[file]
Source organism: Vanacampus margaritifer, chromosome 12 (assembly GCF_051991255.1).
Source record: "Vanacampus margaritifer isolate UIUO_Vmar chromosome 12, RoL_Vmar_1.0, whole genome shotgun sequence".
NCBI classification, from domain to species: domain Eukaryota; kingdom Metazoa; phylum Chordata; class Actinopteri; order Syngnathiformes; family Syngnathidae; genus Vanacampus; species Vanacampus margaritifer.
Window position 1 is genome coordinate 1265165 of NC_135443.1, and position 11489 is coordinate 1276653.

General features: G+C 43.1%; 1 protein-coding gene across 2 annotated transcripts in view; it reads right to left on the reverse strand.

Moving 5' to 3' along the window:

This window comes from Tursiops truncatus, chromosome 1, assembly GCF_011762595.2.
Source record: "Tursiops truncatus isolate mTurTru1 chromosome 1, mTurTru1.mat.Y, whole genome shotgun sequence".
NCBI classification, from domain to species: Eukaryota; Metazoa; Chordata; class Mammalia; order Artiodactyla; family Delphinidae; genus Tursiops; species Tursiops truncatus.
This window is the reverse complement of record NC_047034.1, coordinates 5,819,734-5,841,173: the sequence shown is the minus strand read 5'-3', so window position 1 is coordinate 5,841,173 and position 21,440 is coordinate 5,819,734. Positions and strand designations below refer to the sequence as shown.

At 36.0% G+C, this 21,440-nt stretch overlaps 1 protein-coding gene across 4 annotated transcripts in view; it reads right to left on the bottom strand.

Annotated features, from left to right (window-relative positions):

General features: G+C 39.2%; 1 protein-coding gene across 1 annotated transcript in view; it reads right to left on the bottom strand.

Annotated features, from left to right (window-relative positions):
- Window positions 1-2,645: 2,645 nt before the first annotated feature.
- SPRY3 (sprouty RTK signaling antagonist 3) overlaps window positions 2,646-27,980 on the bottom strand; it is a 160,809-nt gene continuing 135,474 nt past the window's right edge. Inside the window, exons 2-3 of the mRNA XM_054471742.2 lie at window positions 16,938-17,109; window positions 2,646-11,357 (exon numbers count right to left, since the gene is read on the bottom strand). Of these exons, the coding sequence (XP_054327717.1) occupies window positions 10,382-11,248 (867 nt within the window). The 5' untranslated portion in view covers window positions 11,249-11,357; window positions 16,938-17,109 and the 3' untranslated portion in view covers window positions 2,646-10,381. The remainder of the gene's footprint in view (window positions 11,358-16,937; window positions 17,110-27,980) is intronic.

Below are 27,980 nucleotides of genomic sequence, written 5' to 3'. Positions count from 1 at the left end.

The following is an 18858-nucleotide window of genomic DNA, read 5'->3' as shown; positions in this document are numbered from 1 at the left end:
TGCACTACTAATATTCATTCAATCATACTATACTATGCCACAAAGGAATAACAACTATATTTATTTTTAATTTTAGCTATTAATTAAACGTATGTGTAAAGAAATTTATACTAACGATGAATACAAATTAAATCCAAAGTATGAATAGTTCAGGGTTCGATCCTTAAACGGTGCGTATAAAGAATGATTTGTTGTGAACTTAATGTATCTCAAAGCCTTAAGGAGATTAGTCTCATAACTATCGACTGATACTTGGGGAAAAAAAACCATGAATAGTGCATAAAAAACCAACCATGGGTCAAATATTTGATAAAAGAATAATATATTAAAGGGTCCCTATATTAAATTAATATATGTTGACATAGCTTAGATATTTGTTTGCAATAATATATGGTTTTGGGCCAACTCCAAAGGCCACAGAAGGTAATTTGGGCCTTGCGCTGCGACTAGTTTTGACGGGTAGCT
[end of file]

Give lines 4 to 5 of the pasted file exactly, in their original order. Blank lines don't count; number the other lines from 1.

Window position 1 is genome coordinate 1265165 of NC_135443.1, and position 11489 is coordinate 1276653.

General features: G+C 43.1%; 1 protein-coding gene across 2 annotated transcripts in view; it reads right to left on the reverse strand.